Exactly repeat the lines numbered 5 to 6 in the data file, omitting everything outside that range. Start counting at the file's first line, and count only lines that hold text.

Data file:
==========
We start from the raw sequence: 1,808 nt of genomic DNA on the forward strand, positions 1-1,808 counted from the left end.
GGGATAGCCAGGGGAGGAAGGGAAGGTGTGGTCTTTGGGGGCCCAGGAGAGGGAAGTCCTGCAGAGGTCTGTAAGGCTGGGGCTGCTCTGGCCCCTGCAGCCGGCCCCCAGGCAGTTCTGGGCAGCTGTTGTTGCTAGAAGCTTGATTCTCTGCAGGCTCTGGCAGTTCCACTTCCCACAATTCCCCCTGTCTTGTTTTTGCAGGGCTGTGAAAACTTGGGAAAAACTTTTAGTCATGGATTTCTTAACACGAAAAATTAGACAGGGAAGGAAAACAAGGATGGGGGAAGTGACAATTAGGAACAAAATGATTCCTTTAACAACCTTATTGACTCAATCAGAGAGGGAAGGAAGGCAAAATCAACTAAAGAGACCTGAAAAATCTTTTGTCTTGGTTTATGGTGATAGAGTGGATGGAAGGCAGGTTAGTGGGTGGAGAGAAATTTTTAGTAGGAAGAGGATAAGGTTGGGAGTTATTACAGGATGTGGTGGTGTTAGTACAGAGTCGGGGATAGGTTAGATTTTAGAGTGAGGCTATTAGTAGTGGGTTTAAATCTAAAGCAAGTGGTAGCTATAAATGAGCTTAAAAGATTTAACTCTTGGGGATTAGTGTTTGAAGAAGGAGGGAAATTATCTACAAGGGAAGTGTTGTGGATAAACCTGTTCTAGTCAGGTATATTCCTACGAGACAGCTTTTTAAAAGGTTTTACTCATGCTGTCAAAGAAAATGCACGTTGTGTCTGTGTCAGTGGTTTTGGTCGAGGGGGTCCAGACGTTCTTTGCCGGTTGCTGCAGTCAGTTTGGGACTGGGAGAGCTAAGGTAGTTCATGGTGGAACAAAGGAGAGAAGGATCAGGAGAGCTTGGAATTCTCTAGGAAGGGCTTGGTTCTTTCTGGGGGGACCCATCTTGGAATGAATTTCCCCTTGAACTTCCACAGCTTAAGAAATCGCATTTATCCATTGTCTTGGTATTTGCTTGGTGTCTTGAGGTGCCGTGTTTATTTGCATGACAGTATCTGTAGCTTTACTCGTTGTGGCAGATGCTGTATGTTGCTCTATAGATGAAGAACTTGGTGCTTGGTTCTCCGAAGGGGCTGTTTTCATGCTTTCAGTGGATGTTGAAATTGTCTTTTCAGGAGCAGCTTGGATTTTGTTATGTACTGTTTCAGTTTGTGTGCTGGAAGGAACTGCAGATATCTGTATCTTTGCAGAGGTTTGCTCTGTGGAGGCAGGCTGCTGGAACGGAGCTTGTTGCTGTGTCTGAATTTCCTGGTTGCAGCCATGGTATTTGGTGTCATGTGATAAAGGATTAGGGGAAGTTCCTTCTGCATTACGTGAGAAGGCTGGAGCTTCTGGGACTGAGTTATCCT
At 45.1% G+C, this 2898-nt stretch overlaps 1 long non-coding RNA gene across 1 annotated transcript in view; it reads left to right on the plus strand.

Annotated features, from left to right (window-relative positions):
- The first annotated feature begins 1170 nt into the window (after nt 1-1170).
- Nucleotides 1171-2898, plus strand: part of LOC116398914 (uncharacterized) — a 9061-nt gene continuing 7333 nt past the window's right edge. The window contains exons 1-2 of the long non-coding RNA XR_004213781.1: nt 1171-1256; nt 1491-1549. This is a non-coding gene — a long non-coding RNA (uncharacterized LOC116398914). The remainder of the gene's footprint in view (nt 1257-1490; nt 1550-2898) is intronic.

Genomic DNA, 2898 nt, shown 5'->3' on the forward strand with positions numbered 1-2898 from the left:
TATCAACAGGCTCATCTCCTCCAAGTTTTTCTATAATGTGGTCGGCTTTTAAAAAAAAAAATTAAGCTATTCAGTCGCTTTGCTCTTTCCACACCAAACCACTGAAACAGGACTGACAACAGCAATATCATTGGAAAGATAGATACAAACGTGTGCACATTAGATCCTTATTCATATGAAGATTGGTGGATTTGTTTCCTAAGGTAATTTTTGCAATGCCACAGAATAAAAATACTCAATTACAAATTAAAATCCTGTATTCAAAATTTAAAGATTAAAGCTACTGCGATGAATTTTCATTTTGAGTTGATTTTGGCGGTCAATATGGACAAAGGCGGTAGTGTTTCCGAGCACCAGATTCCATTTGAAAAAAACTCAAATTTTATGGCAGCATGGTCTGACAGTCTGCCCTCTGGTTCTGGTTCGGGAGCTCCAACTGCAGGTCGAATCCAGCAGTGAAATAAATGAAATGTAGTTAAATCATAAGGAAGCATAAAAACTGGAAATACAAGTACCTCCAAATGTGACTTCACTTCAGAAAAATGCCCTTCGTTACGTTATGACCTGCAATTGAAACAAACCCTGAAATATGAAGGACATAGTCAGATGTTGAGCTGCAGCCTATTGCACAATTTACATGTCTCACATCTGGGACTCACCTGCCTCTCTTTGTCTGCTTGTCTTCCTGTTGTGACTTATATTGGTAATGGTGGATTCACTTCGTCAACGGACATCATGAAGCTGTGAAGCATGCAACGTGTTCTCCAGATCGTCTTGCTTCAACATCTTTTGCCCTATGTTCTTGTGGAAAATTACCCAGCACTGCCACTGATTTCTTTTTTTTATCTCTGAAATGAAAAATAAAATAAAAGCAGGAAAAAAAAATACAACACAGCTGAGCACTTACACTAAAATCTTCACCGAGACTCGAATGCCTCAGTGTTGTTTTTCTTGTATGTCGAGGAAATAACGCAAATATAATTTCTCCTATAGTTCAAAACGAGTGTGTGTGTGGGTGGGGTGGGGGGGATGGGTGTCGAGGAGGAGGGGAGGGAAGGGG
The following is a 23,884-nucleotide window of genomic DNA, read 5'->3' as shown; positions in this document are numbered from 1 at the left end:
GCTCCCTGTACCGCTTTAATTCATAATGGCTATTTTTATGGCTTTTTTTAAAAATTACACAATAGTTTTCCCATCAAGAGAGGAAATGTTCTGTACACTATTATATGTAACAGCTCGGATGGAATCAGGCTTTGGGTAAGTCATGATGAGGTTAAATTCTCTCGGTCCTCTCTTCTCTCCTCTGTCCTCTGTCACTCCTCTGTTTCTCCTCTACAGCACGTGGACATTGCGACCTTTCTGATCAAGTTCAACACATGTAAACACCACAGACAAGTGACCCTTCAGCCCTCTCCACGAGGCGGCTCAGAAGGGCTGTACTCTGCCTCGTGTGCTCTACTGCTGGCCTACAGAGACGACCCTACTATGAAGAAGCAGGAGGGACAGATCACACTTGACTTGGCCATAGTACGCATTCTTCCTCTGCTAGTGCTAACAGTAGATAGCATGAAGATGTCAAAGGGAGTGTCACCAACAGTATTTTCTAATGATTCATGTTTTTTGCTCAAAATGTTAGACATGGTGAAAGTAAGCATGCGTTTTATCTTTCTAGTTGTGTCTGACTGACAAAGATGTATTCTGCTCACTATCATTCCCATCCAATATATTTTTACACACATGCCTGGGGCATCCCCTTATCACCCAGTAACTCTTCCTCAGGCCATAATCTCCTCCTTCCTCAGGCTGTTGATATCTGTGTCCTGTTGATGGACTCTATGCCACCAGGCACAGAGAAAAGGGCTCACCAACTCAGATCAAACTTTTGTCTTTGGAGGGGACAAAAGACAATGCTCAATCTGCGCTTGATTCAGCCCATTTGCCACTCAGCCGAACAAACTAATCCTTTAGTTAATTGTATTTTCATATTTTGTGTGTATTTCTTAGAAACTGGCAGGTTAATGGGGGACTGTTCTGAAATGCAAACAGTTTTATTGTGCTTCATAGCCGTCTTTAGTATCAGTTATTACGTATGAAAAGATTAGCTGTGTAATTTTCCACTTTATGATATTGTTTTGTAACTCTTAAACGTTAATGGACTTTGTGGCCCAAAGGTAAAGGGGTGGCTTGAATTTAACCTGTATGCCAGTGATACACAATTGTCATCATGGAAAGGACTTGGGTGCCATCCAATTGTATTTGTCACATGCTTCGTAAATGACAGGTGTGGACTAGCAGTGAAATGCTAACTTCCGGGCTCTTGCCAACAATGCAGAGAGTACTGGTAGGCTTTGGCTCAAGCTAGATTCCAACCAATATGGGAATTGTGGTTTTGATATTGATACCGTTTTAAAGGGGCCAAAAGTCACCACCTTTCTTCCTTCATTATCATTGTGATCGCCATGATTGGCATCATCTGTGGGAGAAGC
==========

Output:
- The first annotated feature begins 1170 nt into the window (after nt 1-1170).
- Nucleotides 1171-2898, plus strand: part of LOC116398914 (uncharacterized) — a 9061-nt gene continuing 7333 nt past the window's right edge. The window contains exons 1-2 of the long non-coding RNA XR_004213781.1: nt 1171-1256; nt 1491-1549. This is a non-coding gene — a long non-coding RNA (uncharacterized LOC116398914). The remainder of the gene's footprint in view (nt 1257-1490; nt 1550-2898) is intronic.